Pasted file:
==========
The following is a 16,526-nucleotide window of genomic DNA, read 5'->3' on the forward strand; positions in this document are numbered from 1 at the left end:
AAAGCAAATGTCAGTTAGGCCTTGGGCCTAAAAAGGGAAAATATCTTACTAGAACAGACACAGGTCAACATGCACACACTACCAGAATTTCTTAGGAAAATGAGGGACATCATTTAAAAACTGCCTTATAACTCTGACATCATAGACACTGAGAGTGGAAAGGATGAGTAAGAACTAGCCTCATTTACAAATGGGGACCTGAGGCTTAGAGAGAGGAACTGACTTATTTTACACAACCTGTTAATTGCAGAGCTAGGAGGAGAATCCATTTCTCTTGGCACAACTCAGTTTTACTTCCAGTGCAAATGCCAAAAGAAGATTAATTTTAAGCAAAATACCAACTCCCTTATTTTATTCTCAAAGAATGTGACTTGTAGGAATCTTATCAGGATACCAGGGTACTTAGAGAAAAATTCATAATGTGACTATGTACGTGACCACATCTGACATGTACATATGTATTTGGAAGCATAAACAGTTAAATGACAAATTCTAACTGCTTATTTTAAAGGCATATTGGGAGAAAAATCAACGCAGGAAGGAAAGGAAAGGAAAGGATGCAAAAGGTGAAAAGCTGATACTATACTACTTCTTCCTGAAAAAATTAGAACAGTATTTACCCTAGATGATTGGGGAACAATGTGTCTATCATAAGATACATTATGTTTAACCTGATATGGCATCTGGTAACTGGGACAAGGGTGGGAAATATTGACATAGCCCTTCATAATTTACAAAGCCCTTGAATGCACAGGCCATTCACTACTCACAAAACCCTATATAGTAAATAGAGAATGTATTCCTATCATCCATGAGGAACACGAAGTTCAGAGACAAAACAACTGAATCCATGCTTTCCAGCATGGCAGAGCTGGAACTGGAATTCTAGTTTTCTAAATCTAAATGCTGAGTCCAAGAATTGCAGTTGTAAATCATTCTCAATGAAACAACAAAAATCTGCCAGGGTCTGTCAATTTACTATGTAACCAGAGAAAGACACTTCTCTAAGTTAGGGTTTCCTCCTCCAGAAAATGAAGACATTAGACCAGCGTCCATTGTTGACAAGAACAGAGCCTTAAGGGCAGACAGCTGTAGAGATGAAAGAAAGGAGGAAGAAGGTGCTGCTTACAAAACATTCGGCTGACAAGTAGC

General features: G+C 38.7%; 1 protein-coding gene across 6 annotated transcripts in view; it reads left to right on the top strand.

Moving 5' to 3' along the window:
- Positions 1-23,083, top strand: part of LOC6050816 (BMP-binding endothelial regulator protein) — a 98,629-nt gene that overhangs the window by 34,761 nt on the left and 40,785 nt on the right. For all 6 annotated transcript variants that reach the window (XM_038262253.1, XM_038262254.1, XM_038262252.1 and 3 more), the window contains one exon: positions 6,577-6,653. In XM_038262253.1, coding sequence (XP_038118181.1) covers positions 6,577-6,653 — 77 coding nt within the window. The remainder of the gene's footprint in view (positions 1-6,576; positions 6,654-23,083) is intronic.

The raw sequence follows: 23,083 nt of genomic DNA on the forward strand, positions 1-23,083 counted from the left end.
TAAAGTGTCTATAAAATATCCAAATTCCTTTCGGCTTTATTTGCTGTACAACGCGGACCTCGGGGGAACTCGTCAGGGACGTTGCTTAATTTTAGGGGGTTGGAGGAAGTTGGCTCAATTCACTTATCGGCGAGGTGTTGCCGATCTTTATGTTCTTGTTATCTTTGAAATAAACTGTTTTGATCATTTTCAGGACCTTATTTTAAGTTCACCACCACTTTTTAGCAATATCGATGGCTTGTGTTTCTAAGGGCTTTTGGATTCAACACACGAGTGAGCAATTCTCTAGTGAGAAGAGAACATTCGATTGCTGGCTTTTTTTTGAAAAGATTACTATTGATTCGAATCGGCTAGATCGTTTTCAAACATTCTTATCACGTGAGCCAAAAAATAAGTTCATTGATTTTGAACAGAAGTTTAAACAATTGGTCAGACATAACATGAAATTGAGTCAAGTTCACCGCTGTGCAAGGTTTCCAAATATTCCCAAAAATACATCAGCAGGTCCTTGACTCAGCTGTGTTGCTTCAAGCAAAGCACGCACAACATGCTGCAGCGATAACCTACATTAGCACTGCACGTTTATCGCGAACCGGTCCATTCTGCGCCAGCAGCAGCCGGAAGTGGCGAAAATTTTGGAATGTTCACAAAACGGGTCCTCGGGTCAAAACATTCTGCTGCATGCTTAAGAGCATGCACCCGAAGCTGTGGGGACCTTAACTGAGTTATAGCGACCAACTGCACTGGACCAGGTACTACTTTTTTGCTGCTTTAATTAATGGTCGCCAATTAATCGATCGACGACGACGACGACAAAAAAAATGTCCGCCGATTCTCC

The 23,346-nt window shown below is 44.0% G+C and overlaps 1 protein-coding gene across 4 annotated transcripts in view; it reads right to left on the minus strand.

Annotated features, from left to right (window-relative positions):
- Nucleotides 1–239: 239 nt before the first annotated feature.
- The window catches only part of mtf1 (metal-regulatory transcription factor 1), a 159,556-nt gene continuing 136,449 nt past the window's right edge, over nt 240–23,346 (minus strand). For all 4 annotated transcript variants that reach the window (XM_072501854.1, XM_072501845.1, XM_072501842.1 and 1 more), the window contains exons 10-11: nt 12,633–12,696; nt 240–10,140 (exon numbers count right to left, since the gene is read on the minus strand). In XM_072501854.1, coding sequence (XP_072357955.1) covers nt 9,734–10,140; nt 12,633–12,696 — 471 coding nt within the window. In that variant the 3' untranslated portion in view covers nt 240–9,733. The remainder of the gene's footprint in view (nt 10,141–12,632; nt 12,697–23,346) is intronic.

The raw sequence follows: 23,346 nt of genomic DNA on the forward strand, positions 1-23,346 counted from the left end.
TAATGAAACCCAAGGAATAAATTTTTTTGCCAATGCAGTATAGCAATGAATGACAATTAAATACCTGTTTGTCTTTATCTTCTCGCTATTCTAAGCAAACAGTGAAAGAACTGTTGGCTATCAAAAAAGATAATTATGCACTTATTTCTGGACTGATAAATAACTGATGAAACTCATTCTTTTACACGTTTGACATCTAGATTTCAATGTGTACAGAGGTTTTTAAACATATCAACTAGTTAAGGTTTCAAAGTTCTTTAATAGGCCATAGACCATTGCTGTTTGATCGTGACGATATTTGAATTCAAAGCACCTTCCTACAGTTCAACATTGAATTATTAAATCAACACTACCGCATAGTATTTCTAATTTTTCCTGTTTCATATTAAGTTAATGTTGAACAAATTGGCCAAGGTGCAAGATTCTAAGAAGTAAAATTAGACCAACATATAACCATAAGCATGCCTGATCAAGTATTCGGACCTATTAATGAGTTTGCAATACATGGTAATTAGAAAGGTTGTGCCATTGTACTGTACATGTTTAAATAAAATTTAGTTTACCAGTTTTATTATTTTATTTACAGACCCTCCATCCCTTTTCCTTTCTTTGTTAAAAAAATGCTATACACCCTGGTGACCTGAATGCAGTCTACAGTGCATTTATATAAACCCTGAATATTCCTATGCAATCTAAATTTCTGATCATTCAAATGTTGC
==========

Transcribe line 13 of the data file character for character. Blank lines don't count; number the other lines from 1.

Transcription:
TAATGAAACCCAAGGAATAAATTTTTTTGCCAATGCAGTATAGCAATGAATGACAATTAAATACCTGTTTGTCTTTATCTTCTCGCTATTCTAAGCAAACAGTGAAAGAACTGTTGGCTATCAAAAAAGATAATTATGCACTTATTTCTGGACTGATAAATAACTGATGAAACTCATTCTTTTACACGTTTGACATCTAGATTTCAATGTGTACAGAGGTTTTTAAACATATCAACTAGTTAAGGTTTCAAAGTTCTTTAATAGGCCATAGACCATTGCTGTTTGATCGTGACGATATTTGAATTCAAAGCACCTTCCTACAGTTCAACATTGAATTATTAAATCAACACTACCGCATAGTATTTCTAATTTTTCCTGTTTCATATTAAGTTAATGTTGAACAAATTGGCCAAGGTGCAAGATTCTAAGAAGTAAAATTAGACCAACATATAACCATAAGCATGCCTGATCAAGTATTCGGACCTATTAATGAGTTTGCAATACATGGTAATTAGAAAGGTTGTGCCATTGTACTGTACATGTTTAAATAAAATTTAGTTTACCAGTTTTATTATTTTATTTACAGACCCTCCATCCCTTTTCCTTTCTTTGTTAAAAAAATGCTATACACCCTGGTGACCTGAATGCAGTCTACAGTGCATTTATATAAACCCTGAATATTCCTATGCAATCTAAATTTCTGATCATTCAAATGTTGC